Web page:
My first piece of advice, then, would be to approach the weekend with an open mind. Hopefully that’s why you’re there, right? To Learn! And learn you will, for example, I’ve been working with kettlebells for quite some time, and Coach Wolf at one point asked everyone, “So what do you do when you run into someone who can’t do swings?”, to which my response was “Well, I’ve never met anyone who couldn’t swing,” which is true, or so I thought, but after the seminar, I realized that I’m probably not assessing people correctly and underestimating the complexity of a swing, and not just a swing, but all the foundational movements that connect to a swing (which is a big part of the Onnit approach, and I’ll talk about that in a bit). I’ve used zercher sandbag good mornings as a teaching tool for swings in the past, but after what Coach showed us at the seminar, I’ll be doing something different going forward. Old dog, new tricks, confirmed.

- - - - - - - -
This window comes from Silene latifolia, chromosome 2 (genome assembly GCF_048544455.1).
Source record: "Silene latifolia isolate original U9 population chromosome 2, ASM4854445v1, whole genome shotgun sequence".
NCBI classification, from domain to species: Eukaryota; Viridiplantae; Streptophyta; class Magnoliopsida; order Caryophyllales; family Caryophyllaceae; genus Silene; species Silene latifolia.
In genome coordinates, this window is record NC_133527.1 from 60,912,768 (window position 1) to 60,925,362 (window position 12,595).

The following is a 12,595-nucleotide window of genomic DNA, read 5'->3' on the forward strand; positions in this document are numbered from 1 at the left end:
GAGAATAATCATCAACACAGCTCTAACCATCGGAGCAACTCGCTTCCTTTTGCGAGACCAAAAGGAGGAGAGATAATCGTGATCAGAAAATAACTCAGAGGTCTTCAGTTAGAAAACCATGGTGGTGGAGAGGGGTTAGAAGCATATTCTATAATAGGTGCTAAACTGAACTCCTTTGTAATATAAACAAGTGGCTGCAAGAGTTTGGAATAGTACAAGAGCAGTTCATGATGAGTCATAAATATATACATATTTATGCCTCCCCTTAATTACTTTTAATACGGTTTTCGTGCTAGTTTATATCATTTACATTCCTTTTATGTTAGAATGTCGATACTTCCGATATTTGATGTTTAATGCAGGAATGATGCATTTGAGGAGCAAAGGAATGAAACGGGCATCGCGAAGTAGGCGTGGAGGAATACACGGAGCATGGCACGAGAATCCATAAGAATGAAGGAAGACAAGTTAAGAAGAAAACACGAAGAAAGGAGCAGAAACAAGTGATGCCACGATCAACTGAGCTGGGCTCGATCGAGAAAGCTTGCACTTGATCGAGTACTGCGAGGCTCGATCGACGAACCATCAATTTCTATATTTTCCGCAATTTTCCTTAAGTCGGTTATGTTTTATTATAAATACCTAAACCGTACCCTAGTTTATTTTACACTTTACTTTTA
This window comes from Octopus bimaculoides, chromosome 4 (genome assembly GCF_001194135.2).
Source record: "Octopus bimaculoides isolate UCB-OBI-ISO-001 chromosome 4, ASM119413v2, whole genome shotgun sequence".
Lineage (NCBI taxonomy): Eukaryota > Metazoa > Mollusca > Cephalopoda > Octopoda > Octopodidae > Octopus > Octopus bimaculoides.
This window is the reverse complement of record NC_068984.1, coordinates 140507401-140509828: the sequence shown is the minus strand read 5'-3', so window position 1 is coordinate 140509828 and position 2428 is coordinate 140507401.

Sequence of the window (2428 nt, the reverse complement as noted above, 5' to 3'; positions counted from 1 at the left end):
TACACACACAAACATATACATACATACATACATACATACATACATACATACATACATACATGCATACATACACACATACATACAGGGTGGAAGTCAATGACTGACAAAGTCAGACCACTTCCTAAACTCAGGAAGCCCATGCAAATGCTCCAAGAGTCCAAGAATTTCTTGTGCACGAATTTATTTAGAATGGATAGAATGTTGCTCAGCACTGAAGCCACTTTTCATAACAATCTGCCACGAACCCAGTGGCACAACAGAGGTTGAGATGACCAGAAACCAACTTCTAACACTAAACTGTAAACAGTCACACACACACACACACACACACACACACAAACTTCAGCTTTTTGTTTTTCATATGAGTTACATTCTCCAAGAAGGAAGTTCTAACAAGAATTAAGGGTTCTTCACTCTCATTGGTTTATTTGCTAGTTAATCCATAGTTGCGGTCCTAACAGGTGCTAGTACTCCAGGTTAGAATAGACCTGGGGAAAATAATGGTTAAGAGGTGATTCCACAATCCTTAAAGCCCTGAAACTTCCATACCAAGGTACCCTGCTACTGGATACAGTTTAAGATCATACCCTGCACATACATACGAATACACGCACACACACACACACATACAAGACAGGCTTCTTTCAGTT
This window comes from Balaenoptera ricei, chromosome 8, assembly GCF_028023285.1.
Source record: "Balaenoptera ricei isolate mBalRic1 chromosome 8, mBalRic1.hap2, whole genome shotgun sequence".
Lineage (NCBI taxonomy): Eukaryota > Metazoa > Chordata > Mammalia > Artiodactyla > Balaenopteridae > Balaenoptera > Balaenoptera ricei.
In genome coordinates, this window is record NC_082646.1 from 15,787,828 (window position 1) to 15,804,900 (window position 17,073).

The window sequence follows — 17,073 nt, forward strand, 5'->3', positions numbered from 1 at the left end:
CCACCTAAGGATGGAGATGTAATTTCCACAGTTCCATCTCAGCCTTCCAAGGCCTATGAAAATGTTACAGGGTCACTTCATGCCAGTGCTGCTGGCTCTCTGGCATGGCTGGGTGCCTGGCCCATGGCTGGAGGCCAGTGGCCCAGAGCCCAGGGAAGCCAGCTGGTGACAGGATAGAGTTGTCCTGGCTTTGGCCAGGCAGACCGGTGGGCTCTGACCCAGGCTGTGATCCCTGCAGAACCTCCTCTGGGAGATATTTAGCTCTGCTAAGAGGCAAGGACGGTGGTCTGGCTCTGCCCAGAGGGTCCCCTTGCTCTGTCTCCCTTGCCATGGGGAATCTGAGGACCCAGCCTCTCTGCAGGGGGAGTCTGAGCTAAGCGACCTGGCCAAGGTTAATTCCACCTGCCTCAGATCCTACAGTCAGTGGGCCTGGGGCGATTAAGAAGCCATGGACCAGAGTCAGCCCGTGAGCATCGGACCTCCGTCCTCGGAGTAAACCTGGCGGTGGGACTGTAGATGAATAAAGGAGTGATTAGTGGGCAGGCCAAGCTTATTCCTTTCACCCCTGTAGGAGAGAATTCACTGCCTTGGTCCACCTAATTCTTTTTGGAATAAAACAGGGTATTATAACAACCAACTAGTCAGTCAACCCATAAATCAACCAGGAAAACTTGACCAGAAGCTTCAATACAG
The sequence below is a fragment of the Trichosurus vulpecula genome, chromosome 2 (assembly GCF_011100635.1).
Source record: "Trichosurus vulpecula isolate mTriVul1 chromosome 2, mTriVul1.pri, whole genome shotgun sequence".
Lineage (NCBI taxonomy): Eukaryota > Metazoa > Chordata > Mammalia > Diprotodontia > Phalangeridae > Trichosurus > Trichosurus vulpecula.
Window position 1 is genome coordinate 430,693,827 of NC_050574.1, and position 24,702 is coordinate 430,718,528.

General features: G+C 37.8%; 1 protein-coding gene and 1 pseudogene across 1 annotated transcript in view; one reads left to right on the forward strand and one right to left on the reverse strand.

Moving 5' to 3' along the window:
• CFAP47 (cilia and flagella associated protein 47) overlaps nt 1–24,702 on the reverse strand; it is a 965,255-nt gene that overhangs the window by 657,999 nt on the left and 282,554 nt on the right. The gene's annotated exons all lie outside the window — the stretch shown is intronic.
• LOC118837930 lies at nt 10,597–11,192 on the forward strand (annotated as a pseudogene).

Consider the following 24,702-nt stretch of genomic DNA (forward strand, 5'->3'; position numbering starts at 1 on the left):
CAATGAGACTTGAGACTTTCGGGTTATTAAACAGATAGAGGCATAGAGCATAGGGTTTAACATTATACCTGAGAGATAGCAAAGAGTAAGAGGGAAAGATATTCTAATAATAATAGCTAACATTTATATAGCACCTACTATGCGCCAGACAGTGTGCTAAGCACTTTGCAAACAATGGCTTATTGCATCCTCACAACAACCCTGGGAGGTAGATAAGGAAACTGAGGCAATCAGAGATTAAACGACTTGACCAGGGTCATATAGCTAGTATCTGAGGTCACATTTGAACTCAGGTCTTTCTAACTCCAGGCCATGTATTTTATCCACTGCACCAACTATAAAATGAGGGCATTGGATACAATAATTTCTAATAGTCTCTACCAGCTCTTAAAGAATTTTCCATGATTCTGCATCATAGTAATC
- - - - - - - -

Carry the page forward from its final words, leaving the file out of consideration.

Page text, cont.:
Speaking of Coach Wolf, let’s talk about him for a second. I won’t linger on this too long because I don’t want to seem like I’m blowing sunshine up anyone’s ass (and you guys who know me know I don’t do that anyway), but, the man was on point and set a pretty high bar for not just future Onnit seminars, but training seminars in general. Some of the best seminars I’ve been to were due largely to the fact that the presenters could keep an audience engaged for the duration, and Coach Wolf did that in spades. He knew the subject matter, presented it well, walked the talk (seriously, dude is jacked AF can clean and press The Beast, like, smoooov), and I tell you what, the man’s funny. All in all, he definitely gave me something to aspire to as a coach/instructor and presenter. If you’re reading this, John (well, even if you’re not), a personal (or as personal as a blog post can be) thanks, for making it a great experience, and I’m definitely looking forward to our next meeting.